By Dr Tara Singh
Many news headlines read, “Guyana to enjoy unprecedented oil wealth,” following the discovery of 8 billion barrels of recoverable oil by Exxon and its subsidiary ESSO E&P Guyana Ltd and partners (Hess Guyana Exploration and CNOOC Petroleum Guyana Ltd) in the Atlantic Ocean, some 120 miles+ off the Atlantic coastline.
The wealth explosion will supposedly culminate in Guyana’s economy tripling its current size (of US$3.4 billion) to US$13 billion) by 2025, according to Myers Jaffe. Should anyone take these “wonderful” figures and wait for the oil economic nirvana to happen? Or should one become sceptical and also continue to embrace the growth of the other sectors of the economy?
I have done a crude calculation on estimated oil revenues for Guyana by 2025. My calculation is based on a few assumptions: (i) $35 per barrel; (ii) daily oil production at 750,000 barrels; (iii) 14.5 per cent profit sharing; and (iv) 360 workdays, and it yields an estimated US$1.37 billion in 2025. From a negative perspective, the magnitude of the oil revenue lost because of poor PSA (Production Sharing Agreement) negotiations between Exxon and the Guyana Government, has been given as US$ 50+ billion over the life of the project.
Having reviewed several pieces of information on the oil sector, and taking into consideration the negative impact of COVID-19 on current oil production, as well as other factors, I will not allow these “exciting” figures to dull my intellect or play havoc with my emotions. At this point, I remain apprehensive about the lofty assertions of wealth flowing into Guyana from oil proceeds. Also, if there is an agreement to install gas pipelines from the Stabroek Block to onshore location(s) to produce electricity, that would add around US$ 400 million to Exxon’s cost recovery bill.
I admit that my initial exuberance about oil discovery has been later tempered by my introspection into this matter. I know that segments of Guyanese society embrace, with great expectation, the oil sector’s massive potential contribution to the country’s economy. Apart from embracing the mantra of unprecedented oil wealth, they are also probably influenced by the US$300 million investments injected into the economy by Exxon in 2020, combined with the employment of 2000 local workers and the development of 70 joint ventures between Exxon and local companies.
Impressive as these figures suggest, I still believe that the impact of the oil sector on the national economy will not be that spectacular for the first 5 years in particular; rather it will be gradual but incremental during the 2020s (depending on production and pricing levels), and probably become exponential during the 2030s as cost recovery would have amortised by then.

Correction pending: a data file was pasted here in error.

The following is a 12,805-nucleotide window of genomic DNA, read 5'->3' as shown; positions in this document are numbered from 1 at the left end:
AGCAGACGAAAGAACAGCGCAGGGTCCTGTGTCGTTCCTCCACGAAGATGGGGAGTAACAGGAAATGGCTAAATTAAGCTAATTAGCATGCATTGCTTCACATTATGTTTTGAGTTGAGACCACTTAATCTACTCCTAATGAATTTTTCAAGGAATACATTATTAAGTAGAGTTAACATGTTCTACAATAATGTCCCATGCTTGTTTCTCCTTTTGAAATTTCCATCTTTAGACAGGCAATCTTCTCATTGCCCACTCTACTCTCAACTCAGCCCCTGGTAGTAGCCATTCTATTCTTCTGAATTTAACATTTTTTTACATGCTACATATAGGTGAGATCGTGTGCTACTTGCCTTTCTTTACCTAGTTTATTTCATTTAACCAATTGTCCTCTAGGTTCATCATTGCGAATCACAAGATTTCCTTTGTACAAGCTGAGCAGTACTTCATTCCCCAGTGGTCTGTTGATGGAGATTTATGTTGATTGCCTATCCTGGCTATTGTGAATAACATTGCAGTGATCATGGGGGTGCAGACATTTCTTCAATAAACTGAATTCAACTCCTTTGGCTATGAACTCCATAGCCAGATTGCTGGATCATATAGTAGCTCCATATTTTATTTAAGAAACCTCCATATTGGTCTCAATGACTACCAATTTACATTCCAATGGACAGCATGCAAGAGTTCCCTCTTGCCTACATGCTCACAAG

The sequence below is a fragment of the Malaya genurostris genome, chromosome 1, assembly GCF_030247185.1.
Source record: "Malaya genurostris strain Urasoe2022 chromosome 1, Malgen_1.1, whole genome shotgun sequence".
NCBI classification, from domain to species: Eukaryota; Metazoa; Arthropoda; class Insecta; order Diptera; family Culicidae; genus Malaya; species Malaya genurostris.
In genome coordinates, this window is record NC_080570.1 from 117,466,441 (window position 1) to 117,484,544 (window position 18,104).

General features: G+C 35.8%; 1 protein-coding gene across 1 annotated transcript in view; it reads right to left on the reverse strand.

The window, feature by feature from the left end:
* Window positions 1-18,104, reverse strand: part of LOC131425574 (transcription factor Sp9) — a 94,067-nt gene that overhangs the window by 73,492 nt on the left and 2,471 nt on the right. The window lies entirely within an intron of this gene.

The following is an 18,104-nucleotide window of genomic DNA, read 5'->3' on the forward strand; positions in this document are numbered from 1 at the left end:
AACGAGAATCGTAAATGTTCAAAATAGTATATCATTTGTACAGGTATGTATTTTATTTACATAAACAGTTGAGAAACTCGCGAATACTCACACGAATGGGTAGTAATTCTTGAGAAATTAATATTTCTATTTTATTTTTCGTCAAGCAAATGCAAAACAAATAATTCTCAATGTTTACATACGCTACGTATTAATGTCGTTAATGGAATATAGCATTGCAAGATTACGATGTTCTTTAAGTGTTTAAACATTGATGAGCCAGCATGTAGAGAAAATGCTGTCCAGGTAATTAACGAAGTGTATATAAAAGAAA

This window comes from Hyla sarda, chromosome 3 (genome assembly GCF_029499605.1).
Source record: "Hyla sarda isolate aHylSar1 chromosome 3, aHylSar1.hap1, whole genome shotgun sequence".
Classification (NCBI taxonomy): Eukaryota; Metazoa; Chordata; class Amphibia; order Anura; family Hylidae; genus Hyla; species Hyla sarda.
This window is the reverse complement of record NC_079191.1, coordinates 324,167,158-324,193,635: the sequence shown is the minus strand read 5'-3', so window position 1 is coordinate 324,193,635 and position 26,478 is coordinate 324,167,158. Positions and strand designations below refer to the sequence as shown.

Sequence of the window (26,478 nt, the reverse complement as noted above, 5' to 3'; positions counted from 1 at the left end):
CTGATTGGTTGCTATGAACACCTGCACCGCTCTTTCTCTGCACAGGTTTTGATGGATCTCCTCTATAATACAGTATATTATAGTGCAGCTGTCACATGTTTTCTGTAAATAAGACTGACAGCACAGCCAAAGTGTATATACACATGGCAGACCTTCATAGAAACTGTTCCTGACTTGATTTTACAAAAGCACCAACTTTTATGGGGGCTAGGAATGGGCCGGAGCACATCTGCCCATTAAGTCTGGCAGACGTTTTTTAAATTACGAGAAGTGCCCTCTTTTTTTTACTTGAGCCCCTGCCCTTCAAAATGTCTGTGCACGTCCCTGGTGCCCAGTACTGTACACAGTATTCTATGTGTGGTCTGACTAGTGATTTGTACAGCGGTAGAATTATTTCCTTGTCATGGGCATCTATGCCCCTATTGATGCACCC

In 2020, profit oil for Guyana is estimated at US$200 million; in 2021, it is estimated at US$300 million. As cost recovery decreases and as more oil is produced, the annual Government revenue will increase substantially according to a few sources such as the IMF, which projects, on the basis of production at Lisa I, Lisa 2, and Payara, that by 2054 Guyana could earn US$49 billion in revenue.
Notwithstanding this rosy projection, there are factors other than production and pricing levels that could affect the rate of profit oil, such as oil spills and environmental pollution. But the major challenge will come from alternative sources of energy (wind, solar, hydro, hybrid vehicles) especially in the 2030s and beyond.
With growing emphasis on clean and renewable energy, the force of oil in national economies will progressively decline. It is no wonder that the Florida-based NextERA Energy (wind and solar producer) whose value is US$143.8 billion, tops Exxon as the most valuable US energy company.
From a high stock value of over US$300 billion in 2016, Exxon’s current worth is less than NextERA Energy by US$ 900 million. NextERA Energy’s value is US$2 billion more than Chevron. Tom Mitro reported that Texas, despite being the top US petro-state, is moving away from fossil fuel to alternative energy sources, such as wind. In New York, solar energy is being aggressively promoted and incentivised.
In addition, there is the prospect of the “resource curse.” The World Bank has commended such oil-producing states like Dubai and Malaysia for having diversified their economies and for avoiding the resource curse trap. Guyana has already taken steps to strengthen its other sectors such as mining, forestry, and agriculture.
Several tax concessions were offered to these and other sectors like construction to promote growth. The sugar industry is being revitalised, while rice production and exports are on the rise. These traditional sectors employ more than ½ the labour force, while the oil sector is expected to employ 3000 workers. Most Guyanese will benefit indirectly from the oil sector through the proportion of oil revenues that will be spent on infrastructure projects, education, health, and social services.
The oil sector is a welcome addition to Guyana’s economy. But it will not necessarily cure Guyana’s economic and social ills. It is not anyone’s economic nirvana either. Other sectors are vitally important to move the country forward.